me in my trip down memory lane. But once I reached the outskirts of
that little town of Barton, it was like stepping back in time.
Having gone that far, finding the old, dirt road was surprisingly easy. I pulled
over and looked down the long road for a few minutes. No repressed
memories bubbled to the surface; just a little longing. So, I put the rig
in gear and drove down the road. It was the longest 2 miles I can ever
remember driving. When I reached the spot that felt like where the cabin
was supposed to be, I stopped. I looked around. The cabin was gone.
I felt a little sad. No, maybe it was more of a feeling of emptiness. Eventually
I drove back to the church, enjoyed a wonderful wedding of friends, and some
celebration afterward. When the happy couple drove away, I told Sherry about
my little excursion, including the bumps along the way. I think she
could tell I was anxious to take her where I had been that day. I didn't
even have to ask. We got something to drink, got in the car, and headed out.
When we drove up to the spot where the old cabin used to be, I stopped. I
told my wife a little about all my old adventures on the creek, and the fun
I had. There were a couple of little houses on nearby lots, and a newer
mobile home sitting where our cabin used to be. While we were looking
around, a guy came out of one of those nearby houses and said hello. I
suddenly had visions of a "Deliverance" moment about to happen, but my
fears were eased in seconds. He was friendly. Maybe he thought we were lost.
Turns out, he saw me drive by earlier, and he had a suspicion I might be looking
for the cabin that wasn't there anymore. Apparently it was demolished only a few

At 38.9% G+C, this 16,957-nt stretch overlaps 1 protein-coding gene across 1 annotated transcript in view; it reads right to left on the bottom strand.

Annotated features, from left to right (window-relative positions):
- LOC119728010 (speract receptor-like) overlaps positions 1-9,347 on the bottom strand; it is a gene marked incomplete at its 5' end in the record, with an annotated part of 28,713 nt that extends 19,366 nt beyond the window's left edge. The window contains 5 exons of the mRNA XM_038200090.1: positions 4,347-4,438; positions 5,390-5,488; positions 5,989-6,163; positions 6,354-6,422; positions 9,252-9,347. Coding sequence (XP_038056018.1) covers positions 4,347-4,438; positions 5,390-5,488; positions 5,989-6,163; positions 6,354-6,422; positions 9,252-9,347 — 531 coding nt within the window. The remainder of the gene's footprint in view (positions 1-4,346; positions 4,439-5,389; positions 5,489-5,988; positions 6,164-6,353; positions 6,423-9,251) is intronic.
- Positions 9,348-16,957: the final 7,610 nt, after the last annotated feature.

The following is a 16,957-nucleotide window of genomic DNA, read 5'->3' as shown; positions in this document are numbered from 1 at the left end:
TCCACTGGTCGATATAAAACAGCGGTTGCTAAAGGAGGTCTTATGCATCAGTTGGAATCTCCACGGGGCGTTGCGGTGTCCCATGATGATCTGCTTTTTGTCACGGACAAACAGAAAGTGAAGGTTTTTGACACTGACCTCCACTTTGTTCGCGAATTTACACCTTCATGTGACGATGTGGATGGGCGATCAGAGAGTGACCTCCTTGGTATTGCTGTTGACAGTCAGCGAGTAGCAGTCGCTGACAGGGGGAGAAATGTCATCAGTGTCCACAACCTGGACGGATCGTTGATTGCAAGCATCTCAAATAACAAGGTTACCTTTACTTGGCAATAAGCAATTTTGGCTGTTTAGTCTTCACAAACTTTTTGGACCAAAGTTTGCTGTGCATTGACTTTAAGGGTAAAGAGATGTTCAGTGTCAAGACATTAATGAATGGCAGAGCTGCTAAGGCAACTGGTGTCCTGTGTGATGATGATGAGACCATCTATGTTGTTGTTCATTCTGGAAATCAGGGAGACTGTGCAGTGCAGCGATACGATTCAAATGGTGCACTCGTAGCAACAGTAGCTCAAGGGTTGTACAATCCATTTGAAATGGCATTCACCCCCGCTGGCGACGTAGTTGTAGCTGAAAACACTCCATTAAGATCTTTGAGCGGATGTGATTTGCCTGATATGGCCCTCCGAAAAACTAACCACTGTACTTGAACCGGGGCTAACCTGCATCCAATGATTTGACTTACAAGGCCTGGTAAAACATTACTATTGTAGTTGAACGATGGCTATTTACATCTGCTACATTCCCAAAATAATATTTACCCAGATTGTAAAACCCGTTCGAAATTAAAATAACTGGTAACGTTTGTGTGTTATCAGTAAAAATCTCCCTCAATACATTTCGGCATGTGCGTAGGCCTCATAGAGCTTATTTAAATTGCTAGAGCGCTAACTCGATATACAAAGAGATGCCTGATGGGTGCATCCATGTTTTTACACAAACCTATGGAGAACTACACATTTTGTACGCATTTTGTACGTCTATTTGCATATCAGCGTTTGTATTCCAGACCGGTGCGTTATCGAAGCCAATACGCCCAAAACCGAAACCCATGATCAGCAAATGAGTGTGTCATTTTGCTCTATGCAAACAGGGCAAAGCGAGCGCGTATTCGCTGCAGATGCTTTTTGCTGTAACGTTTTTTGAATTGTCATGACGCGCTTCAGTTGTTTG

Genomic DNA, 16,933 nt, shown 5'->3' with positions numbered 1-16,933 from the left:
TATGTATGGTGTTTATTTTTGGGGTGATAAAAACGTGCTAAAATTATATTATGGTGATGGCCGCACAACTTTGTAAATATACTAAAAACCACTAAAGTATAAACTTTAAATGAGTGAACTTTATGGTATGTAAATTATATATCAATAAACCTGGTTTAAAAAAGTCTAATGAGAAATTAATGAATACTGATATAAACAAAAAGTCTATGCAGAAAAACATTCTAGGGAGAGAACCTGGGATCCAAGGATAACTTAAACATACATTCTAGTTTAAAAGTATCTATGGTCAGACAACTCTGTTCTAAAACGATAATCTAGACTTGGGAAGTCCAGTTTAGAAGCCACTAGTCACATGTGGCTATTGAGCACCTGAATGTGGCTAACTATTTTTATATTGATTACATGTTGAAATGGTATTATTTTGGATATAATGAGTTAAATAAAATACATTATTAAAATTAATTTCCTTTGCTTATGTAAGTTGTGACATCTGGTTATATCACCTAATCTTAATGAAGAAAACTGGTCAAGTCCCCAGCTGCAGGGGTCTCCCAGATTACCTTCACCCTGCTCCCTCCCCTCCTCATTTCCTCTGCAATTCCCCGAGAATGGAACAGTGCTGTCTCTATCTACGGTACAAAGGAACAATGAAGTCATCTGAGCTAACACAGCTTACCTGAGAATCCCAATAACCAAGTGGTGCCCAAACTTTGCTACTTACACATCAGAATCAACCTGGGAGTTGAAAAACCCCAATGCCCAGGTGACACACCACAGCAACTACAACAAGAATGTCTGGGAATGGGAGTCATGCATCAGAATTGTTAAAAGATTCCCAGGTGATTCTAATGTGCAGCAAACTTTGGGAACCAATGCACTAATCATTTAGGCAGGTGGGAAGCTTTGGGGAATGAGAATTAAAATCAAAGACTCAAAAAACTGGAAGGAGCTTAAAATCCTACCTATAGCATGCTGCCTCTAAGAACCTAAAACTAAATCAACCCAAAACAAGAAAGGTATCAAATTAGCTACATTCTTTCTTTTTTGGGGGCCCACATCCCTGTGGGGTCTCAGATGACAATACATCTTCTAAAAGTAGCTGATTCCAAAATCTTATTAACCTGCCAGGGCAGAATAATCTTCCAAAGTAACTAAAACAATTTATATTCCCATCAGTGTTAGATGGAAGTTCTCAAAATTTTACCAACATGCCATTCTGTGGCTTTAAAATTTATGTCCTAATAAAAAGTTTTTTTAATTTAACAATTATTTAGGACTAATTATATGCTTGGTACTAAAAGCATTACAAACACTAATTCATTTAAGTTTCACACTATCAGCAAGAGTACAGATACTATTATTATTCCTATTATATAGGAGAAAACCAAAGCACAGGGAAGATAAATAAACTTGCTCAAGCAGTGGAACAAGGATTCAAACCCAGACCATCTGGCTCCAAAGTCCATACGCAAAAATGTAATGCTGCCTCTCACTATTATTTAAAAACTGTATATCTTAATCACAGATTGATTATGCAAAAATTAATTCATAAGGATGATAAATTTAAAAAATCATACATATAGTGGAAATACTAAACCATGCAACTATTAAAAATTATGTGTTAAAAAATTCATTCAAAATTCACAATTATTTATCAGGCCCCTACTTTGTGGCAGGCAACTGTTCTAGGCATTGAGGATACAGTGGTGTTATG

months before, by people who bought the lot, bought the mobile home, and
decided to make new memories of their own. Eventually I asked this gentleman
about the old outhouse. I told him how much I hated it as a kid, but how I
remembered it fondly now. He cracked a smile, and told us to follow him.
Again, for a brief moment, I heard banjos and said a little prayer. But curiosity
gave us a strong desire to see behind the curtain, and my wife always seems
unfazed by my shenanigans. We made it to his back yard, and there is was!
The old outhouse looked exactly the same! I gasped, and immediately
thought of my mom. She would have loved to see it.
Turns out this old guy, recently retired and loving his life of seclusion — and perhaps
even the opportunity to share old memories with a stranger — always had a
soft spot for the old toilet in a tree stump. So he asked his neighbors
if he could drag it over to his place before they tore down the old cabin.
The neighbors were not at home at the moment, so Sherry and I didn't get to meet
them. But we made a new friend that day, got a new picture of an old memory,
and a precious, unplanned moment like we never imagined.
There have been roughly 1,867 days since that one. A lot has changed since
then. Some great times (including the birth of our daughter, Isabella), and
some sad times (the closing of my homebuilding business). But there have been
very few days in my life that I remember so well — or so fondly.